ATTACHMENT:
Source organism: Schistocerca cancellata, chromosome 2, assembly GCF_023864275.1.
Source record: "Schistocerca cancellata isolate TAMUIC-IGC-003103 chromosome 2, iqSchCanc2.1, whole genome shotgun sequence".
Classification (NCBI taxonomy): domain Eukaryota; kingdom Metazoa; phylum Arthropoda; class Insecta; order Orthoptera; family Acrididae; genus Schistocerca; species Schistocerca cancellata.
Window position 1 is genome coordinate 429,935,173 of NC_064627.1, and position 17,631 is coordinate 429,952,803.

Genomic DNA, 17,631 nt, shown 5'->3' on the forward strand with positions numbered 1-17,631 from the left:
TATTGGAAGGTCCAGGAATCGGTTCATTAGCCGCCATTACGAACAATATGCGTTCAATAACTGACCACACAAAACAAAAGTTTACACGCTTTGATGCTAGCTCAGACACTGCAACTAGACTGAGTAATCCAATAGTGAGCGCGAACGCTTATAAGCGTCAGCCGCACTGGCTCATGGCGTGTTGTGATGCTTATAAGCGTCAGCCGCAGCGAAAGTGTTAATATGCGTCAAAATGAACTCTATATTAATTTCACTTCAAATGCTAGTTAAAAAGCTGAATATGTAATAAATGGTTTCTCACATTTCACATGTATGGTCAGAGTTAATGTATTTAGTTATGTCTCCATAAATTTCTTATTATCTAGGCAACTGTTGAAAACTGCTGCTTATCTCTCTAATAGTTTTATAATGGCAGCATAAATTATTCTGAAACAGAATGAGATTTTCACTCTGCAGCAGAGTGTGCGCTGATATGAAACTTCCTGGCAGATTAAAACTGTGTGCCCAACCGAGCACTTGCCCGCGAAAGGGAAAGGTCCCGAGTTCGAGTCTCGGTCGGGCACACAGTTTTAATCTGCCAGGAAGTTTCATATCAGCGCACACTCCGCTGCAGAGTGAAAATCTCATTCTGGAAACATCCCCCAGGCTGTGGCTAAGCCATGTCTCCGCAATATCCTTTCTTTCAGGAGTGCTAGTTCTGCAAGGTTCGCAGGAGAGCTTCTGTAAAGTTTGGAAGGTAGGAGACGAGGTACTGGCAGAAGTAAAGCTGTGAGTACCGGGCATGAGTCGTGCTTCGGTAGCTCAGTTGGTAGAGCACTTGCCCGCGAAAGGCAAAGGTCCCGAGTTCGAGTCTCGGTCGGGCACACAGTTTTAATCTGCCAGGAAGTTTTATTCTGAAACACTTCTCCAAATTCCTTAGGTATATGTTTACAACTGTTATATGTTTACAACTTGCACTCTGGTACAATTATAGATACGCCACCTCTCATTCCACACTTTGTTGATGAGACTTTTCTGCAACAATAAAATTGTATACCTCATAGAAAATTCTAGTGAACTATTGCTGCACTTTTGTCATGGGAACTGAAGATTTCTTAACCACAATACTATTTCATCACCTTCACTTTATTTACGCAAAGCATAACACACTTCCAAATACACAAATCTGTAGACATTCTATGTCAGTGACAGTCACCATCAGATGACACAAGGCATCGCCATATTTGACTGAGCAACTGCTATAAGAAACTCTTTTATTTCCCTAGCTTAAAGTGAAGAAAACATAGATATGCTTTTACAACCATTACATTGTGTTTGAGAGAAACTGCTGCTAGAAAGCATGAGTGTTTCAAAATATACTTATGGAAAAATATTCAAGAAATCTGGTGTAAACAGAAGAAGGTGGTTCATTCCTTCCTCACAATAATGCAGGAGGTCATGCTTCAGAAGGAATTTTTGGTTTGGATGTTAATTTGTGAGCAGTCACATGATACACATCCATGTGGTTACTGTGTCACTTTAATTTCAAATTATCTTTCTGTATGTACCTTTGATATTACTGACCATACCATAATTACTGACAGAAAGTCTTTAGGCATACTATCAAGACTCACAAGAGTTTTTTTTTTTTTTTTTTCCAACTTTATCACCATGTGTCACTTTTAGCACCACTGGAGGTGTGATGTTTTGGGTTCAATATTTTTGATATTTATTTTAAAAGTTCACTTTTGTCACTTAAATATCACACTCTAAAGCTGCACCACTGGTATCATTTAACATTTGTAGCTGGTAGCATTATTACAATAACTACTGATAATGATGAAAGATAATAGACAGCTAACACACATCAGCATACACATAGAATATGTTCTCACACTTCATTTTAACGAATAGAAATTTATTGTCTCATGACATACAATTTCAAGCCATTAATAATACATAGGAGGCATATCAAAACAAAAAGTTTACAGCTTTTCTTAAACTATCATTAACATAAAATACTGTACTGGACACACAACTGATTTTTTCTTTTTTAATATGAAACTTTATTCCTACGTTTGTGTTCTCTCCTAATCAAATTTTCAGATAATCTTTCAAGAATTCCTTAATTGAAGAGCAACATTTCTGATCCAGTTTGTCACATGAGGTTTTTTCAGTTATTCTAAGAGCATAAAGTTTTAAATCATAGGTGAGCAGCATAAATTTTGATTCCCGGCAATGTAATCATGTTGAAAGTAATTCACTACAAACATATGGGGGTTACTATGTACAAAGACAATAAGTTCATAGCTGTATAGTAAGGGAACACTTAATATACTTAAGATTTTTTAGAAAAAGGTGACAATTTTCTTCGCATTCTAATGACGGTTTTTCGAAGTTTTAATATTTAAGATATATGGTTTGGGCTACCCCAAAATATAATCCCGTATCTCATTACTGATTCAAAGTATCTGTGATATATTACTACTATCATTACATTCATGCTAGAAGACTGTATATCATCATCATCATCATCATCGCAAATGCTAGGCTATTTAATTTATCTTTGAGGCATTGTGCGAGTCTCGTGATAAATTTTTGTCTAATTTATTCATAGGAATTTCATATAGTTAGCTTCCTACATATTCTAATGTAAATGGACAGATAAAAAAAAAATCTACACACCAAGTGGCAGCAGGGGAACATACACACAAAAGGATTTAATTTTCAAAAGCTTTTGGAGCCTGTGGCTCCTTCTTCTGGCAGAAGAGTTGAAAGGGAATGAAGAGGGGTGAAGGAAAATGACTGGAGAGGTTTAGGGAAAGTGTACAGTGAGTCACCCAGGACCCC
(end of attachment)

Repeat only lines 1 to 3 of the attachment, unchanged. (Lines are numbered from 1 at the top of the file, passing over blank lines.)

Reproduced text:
Source organism: Schistocerca cancellata, chromosome 2, assembly GCF_023864275.1.
Source record: "Schistocerca cancellata isolate TAMUIC-IGC-003103 chromosome 2, iqSchCanc2.1, whole genome shotgun sequence".
Classification (NCBI taxonomy): domain Eukaryota; kingdom Metazoa; phylum Arthropoda; class Insecta; order Orthoptera; family Acrididae; genus Schistocerca; species Schistocerca cancellata.